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gvim doesn't seem to support it out of the box on my Ubuntu lucid.

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gvim does support it with :set rightleft. You should know this setting is per-window. If you use split windows, you can have one Window with rightleft enabled and a second window on the same file/buffer with rightleft disabled. This is supposed to help with mixed RLT/LTR text. – penguin359 Apr 28 '11 at 10:36
up vote 8 down vote accepted

Since you mention Gvim specifically I assume that its the editor your prefer. Gvim/vim does support right-to-left text.

Use the option :set rl or the long form :set rightleft to enable it. You can add this to your .vimrc if you want to always use it.

vim will need to be compiled with the +rightleft option. I'm not 100% sure if Ubuntu does this, but CentOS does. To check I did vim --version | grep +rightleft since vim can display what options it was compiled with.

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I just fired up vim on Ubuntu 10.10 Maverick and confirmed that the version of gvim packaged there was compiled with right to left support. – Caleb Apr 27 '11 at 19:08
vim/gvim on Ubuntu does. I haven't seen any modern distro that doesn't compile with that option on. – penguin359 Apr 28 '11 at 10:33
Quick followup - how do you set left to right again? – ripper234 Apr 28 '11 at 14:11
:set norl sets it back to left-to-right. – jonescb Apr 28 '11 at 16:44

RTL support in Linux is actually pretty good. As far as I can tell, anything that could be considered a "good text editor" also has RTL support.

I would pick your favorite editor based on other criteria, then if it's not obvious ask how to enable RTL support. If your primary system language is set to a RTL region most things seem to default to it pretty well.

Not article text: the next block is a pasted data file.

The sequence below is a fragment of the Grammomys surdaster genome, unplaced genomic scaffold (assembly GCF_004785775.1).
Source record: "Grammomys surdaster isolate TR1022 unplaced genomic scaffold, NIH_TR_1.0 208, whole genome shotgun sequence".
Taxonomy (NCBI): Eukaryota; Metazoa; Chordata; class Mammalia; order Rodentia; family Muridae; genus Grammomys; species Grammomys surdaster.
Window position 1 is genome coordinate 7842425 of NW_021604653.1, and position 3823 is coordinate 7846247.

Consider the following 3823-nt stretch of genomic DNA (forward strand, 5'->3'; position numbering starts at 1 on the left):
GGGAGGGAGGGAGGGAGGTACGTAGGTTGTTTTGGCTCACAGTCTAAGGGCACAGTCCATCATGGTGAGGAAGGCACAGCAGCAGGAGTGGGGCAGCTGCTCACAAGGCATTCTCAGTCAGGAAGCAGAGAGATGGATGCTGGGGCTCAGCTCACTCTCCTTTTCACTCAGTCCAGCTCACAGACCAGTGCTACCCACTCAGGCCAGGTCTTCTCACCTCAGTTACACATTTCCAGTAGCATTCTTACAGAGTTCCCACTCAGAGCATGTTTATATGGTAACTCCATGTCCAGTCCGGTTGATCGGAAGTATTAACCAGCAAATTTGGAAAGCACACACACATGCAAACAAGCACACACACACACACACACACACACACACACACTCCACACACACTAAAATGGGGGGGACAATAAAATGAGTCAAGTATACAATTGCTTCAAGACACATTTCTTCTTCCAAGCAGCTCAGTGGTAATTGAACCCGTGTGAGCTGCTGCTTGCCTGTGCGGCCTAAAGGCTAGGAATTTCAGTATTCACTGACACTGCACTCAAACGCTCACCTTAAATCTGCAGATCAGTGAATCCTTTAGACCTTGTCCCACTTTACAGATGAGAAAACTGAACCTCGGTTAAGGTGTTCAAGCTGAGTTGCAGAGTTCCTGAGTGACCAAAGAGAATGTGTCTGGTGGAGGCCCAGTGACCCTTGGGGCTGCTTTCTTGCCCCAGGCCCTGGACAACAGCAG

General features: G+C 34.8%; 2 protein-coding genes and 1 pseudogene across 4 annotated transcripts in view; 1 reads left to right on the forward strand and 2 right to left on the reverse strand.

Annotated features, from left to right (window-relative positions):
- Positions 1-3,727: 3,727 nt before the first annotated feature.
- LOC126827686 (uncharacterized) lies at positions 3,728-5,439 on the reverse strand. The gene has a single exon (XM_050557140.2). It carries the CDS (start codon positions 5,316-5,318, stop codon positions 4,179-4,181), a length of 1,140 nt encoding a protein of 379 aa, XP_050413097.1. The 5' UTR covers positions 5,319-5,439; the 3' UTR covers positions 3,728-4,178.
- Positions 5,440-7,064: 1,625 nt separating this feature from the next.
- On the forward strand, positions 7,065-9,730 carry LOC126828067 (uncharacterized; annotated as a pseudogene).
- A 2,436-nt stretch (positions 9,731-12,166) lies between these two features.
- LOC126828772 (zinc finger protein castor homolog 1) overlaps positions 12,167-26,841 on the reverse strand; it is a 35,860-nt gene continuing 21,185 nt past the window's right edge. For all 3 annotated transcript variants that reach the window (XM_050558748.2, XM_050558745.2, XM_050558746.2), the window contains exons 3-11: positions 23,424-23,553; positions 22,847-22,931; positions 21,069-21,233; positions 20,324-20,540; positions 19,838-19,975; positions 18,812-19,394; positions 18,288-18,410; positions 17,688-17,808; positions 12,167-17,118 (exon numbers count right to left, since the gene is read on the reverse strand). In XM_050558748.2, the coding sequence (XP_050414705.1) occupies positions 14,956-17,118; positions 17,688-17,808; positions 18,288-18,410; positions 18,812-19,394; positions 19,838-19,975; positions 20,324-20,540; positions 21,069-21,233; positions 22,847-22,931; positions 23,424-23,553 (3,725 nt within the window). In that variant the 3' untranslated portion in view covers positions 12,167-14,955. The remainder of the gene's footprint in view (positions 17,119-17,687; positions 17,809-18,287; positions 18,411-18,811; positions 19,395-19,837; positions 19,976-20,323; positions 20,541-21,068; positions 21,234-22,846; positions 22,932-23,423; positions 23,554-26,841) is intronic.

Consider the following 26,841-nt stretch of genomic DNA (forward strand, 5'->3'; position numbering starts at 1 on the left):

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Yudit is an editor specifically designed to cope well with “exotic” language and language combinations. This includes advanced support for bidirectional text. On the minus side, it's otherwise rather primitive for an editor.

Emacs's development branch (what is currently known as Emacs 24.0.50.x and will eventually be Emacs 24.1) supports bidirectional text. On Ubuntu, try the emacs-snapshot Install emacs-snapshot package (as this is a development snapshot, you may be better off recompiling a more recent version).

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Since starting to study Arabic and also having to process it in scripts, etc., I keep trying out new text editors as I encounter them. However, and I'm clearly very opinionated here, Gedit beats them all. Hands-down. With most text editors something isn't just quite right, but with Gedit everything just works the way you'd expect it to. One small gripe is the new auto-disappearing scrollbar, which of course covers the first one or two Arabic letters in line of text starting on the right. On the command line, I use vim alternating between :set rl/:set norl as described above.

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